• katdan1026
    2 years ago

    Unfortunately this us the new reality. I work with a family practice and as of January 1, 2018 the Fed’s really are monitoring the number of opiods being written by each practitioner. All medical records are electronic, especially at your pharmacy, so it is easy to track how many of each drug a certain prescribe writes. Write too many, your MD license is in jeopardy of being pulled. Problem is, no one knows what that magic number is, so they are afraid to write controlled substances except for extreme cases and then in limited amounts. Every one else goes to pain management. I don’t know why your pain management doc refused to write rx’s, that’s why we refer to them. Maybe because you asked for toradol which isn’t an opiod??

  • chica22
    2 years ago

    Interesting that doctors are not prescribing needed medications to those of us who need it and would use it appropriately…….BUT the addicts still get their drugs and the pain institute doctors still prescribe the majority of pain medications. The only ones NOT getting appropriate medications are the patients who actually need it. Let’s see, how effective is that?

  • chica22
    2 years ago

    The above was a response to katdan1026. Wasn’t sure how to do that.

  • Sil61
    2 years ago

    Fantastic article. So true! My family doctor stopped prescribing anything that could be abused. Even sleep medication. I was frustrated but this made me realize how wrong it is.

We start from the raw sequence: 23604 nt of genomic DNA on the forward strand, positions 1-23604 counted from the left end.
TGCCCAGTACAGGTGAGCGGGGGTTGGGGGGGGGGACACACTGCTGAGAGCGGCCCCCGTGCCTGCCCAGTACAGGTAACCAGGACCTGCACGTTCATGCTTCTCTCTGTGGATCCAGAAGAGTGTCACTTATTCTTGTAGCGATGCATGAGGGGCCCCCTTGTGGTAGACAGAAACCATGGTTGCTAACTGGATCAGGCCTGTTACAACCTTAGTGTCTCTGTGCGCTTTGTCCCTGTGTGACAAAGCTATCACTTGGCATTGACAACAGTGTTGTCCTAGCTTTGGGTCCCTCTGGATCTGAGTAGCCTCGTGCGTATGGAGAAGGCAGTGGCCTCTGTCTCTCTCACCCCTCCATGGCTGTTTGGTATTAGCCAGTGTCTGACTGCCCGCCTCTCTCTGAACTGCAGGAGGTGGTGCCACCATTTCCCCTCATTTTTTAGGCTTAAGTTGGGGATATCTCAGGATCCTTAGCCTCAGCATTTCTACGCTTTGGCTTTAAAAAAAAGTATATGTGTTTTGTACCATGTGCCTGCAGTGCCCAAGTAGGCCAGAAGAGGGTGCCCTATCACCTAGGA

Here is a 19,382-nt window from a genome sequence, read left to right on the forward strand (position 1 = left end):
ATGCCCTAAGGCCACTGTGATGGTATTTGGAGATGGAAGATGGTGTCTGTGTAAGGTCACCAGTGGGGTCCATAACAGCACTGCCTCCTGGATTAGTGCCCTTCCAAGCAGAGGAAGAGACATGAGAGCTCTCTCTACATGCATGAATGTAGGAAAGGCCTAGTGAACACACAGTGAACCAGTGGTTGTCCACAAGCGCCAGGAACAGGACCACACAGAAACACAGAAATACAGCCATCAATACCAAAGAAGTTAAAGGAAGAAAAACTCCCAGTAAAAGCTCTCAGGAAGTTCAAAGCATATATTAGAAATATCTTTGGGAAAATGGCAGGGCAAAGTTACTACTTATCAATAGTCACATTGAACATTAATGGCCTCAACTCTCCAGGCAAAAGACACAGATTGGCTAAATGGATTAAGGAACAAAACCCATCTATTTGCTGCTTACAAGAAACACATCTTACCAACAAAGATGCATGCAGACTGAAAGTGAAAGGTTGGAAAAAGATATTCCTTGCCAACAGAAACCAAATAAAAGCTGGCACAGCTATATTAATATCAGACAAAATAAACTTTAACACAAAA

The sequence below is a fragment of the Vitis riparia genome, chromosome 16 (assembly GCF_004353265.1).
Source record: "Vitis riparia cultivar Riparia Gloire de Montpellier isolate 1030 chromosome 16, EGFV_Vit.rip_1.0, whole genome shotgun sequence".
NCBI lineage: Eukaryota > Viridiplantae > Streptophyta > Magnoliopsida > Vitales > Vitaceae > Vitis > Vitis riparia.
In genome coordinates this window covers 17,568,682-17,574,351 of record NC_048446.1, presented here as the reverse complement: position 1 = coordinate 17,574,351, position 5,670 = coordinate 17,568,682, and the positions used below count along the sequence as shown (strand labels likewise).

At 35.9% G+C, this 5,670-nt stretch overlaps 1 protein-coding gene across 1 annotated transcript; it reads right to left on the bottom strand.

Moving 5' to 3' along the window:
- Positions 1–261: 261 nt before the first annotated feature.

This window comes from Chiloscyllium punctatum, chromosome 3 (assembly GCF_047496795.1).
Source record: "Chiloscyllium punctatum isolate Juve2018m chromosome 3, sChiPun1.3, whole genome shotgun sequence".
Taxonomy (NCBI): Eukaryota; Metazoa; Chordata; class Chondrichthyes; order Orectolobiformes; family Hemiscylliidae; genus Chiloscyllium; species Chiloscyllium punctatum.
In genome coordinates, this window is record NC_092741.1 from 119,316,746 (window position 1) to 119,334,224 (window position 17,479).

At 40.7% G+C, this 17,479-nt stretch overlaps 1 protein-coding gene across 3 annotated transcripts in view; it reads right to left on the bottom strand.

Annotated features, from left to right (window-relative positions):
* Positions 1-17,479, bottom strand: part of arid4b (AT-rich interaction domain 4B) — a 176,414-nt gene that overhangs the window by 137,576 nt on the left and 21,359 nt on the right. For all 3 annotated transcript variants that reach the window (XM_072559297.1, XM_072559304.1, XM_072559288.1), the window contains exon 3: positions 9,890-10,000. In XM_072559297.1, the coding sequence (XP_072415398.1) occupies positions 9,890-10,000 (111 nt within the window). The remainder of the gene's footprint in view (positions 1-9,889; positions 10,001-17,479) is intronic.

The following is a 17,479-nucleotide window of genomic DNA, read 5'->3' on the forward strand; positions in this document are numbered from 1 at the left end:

Thank you.

  • Steven Workman moderator author
    1 year ago

    I have experienced medical professionals (both doctors and nurses), that had personal issues with one medication or another. I suppose those experiences are where my issues are. And while I disagree with the government or anyone else deciding to vilify a medication wholly based on what it is derived from, I do understand. Even my own doctor has explained the risks to her own medical license and how she has patients counting on her for their care. Sadly, my only response to that the last time this conversation came up was, “…So am I” Hopefully the doctors on the treatment side and the doctors on the research side can find ways to come together to find alternative medications or treatments that work better in the future.

  • debbieleq
    1 year ago

    I understand the frustration and I have too been told by the neurologist that I need to go to pain management. But from most information I have read as well as the videos of the Migraine World Summit, I think most of the narcotic drugs will make migraines worse. So I kind of understand the doctor, however there are other pain medications that he has told me to buy over the counter that was alarming. Like taking 600MG of naproxen every 3 hours as needed. Wow that sucked. Two days later I was completely bruised from head to toe and he was calling it an allergic reaction. Doing the math that was 4800 MG of Naproxen a day! That seems to me that was a little excessive. But I am not a doctor, so I don’t question it.